Translucent deep honey brown; handle in opaque white.
Outsplayed rim, folded up and in, forming collar on inside of mouth; cylindrical neck with short vertical projecting ridge at top; sloping shoulder; piriform body, tapering downwards; flat bottom; handle with two prominent ribs attached to shoulder, drawn up and outwards, then turned in at a right angle, folded up to form loop above rim and then dropped onto rim and top of neck.
Decoration comprises four registers on neck and body, divided by ridges and raised horizontal lines: on neck, vertical flutes rounded at both ends; in frieze on shoulder and upper body, continuous floral spray with upturned spikes, forming circular frames for six downturned palmettes with outward facing leaves, alternating with six downturned palmettes with inward facing leaves; around middle section of body, frieze filled with net pattern, broken on one side by a tabula ansata containing a Greek inscription; on lower body, vertical flutes, rounded at top, with spikes projecting upward between flutes; on bottom, deep, small kick with central knob.
Intact, but slight indent in top of side near handle; slight dulling and pitting, patches of creamy weathering and iridescence.
Neck and upper body blown in a three-part mold, with mold marks extending to ridge below frieze with net pattern; separate cup-shaped mold for lower body and bottom.
Opaque white was used frequently on early Roman glass, for the vessel body, for decorative trails, and most particularly as an outer layer or casing in cameo glass. This jug is the only known example of a vessel signed by Ennion on which opaque white appears.
Signature: Signed by Ennion
Inscription: Inscribed in Greek: "Ennion made [me/it]"
Said to have been acquired in Constantinople (Froehner 1903, p. 164, no. 1183)
Before 1895, purchased by Julien Gréau; purchased as part of the Gréau glass collection by John Pierpont Morgan; until 1913, collection of J. Pierpont Morgan; 1913, inherited by J. Pierpont Morgan (son); acquired in 1917, gift of J.P. Morgan.
1903. Collection Julien Gréau. Verrerie antique, émaillerie et poterie appartenant à M. John Pierpont Morgan. no. 1183, pp. 163-64, pl. 217.
Conton, Luigi. 1906. "I più insigni monumenti di Ennione; recentemente scoperti nell’agro Adriese." Ateneo Veneto, 2. p. 15, Venice.
Kisa, Anton. 1908. Das Glas im Altertume, Vol. 3. p. 714, Leipzig: K. W. Hiersemann.
Richter, Gisela M. A. 1911. "The Room of Ancient Glass." Bulletin of the Metropolitan Museum of Art, 6(6) Supplement: p. 16, fig. 16.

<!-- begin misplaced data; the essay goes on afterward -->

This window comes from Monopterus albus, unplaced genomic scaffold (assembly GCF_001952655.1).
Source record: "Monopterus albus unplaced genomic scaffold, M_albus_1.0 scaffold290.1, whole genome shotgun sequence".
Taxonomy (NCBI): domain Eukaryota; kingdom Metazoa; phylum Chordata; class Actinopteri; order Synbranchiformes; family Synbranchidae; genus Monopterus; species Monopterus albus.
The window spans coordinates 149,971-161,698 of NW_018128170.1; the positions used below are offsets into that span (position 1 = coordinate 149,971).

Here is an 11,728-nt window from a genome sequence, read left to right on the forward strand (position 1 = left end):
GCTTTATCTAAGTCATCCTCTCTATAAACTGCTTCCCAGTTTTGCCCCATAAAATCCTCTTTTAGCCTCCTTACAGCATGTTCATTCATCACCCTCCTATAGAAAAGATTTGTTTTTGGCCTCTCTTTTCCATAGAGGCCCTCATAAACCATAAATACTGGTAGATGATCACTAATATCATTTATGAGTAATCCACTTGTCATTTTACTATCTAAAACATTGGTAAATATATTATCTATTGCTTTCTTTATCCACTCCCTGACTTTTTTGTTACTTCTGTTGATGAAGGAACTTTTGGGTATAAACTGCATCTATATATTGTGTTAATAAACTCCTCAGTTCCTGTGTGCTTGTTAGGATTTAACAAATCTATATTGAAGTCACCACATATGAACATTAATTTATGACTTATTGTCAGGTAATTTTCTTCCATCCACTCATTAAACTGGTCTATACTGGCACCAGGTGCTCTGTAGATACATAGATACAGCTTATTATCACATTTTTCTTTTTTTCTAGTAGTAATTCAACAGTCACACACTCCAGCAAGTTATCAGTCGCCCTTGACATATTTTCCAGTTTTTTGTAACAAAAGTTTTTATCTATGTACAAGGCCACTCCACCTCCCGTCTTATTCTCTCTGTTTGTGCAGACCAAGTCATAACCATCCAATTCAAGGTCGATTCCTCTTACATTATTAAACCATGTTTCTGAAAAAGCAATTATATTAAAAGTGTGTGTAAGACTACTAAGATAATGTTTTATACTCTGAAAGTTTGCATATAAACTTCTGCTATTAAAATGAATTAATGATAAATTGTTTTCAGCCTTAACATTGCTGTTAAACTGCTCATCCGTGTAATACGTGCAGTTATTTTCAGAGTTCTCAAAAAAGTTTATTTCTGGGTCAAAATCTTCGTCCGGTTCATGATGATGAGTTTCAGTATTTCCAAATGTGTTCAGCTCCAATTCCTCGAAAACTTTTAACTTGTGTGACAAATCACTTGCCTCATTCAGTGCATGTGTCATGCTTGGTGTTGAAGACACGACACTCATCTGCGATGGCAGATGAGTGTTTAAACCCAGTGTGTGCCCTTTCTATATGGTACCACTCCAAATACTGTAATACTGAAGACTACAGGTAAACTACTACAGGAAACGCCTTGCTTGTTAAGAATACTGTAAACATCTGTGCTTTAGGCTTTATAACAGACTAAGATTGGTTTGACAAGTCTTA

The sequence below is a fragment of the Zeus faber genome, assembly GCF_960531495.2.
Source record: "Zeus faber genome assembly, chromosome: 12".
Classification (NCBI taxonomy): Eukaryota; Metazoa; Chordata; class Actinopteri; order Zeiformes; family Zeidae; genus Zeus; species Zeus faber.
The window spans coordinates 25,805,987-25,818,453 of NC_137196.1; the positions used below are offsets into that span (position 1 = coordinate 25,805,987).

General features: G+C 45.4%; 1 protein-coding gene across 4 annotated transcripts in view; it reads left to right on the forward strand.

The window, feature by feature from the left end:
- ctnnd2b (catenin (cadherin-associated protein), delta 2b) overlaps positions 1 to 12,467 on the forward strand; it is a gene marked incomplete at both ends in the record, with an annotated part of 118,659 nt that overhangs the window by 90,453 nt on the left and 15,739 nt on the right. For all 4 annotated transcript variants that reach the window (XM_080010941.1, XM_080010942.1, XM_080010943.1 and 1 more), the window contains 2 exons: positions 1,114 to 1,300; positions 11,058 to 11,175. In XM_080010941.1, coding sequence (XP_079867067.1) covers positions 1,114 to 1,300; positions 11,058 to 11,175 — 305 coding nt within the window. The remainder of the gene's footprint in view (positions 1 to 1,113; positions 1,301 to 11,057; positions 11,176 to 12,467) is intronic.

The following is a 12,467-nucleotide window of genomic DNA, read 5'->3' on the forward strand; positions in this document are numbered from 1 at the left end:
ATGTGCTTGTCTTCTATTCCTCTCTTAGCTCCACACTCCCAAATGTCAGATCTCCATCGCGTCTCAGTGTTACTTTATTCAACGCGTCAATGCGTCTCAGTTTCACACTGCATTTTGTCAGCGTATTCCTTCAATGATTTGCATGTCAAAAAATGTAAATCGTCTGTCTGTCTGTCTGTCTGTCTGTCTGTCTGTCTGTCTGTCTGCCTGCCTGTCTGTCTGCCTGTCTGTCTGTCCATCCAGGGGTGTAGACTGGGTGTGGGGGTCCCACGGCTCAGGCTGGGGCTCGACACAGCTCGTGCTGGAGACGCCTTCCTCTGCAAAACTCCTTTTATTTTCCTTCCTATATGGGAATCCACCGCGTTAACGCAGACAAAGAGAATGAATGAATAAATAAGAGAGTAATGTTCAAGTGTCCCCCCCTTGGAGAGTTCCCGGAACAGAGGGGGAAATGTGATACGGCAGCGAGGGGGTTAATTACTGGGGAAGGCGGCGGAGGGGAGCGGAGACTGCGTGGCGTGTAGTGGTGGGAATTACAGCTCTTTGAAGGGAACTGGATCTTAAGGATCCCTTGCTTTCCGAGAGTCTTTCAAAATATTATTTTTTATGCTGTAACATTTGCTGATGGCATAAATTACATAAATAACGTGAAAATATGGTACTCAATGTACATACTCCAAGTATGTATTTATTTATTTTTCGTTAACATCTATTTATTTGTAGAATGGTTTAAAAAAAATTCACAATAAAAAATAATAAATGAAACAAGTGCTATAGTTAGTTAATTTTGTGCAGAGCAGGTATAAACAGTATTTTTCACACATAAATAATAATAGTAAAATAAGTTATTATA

Rostovtzeff, Michael Ivanovitch. 1914. Antichna︠i︡a Dekorativna︠i︡a Zhivopisʹ Na ︠i︡ug︠i︡e Rossīi. Vol. I: Opisanie I Issledovanie Pamiatnikov. p. 514, fig. 96, St. Petersburg: Imper. Arkheologucheska︠i︡a Kommissī︠i︡a.
Eisen, Gustavus A. and Fahim Joseph Kouchakji. 1927. Glass: Its Origin, History, Chronology, Technic and Classification to the Sixteenth Century, Vol. 1. p. 271, pl. 56, New York: W. E. Rudge.
Richter, Gisela M. A. 1930. The Room of Ancient Glass, : p. 16, fig. 16.
Harden, Donald Benjamin. 1935. "Romano-Syrian Glasses with Mould-Blown Inscriptions." The Journal of Roman Studies, 25: p. 168, pl. 23c.
Metropolitan Museum of Art. 1936. A Special Exhibition of Glass from the Museum Collections: New York, October 13 to November 29, 1936.. p. 7, New York: The Metropolitan Museum of Art.
Metropolitan Museum of Art. 1936. Roman Art, A Picture Book. fig. 8, New York: The Metropolitan Museum of Art.
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Richter, Gisela M. A. and Christine Alexander. 1939. Augustan Art: An Exhibition Commemorating the Bimillennium of the Birth of Augustus. p. 22, fig. 49, New York: Marchbanks Press.
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Harden, Donald Benjamin and Grace Crowfoot. 1956. "Glass and Glazes." A History of Technology: The Mediterranean Civilizations and the Middle Ages, c. 700 B.C. to c. A.D. 1500, Vol. 2, Charles Singer, Eric John Holmyard, Alfred Rupert Hall, and Trevor Williams, eds. p. 322, fig. 300, Oxford: Clarendon Press.
Forbes, Robert J. 1957. Studies in Ancient Technology, Vol. 5. p. 169, fig. 31, Leiden: Brill.
Auth, Susan H. 1976. Ancient glass at the Newark Museum from the Eugene Schaefer Collection of antiquities. no. 58, p. 65, Newark: Newark Museum.
Lehrer, Gusta. 1979. Ennion: A First Century Glassmaker. p. 7, pl. 1.4, Ramat Aviv: Haaretz Museum.
Israeli, Yael. 1983. "Ennion in Jerusalem." Journal of Glass Studies, 25: p. 67.
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Stern, E. Marianne. 1995. Roman Mold-Blown Glass: The First through Sixth Centuries. pp. 73 ns. 82c and 84c, p. 151 n. 4c, Rome: L'Erma di Bretschneider.
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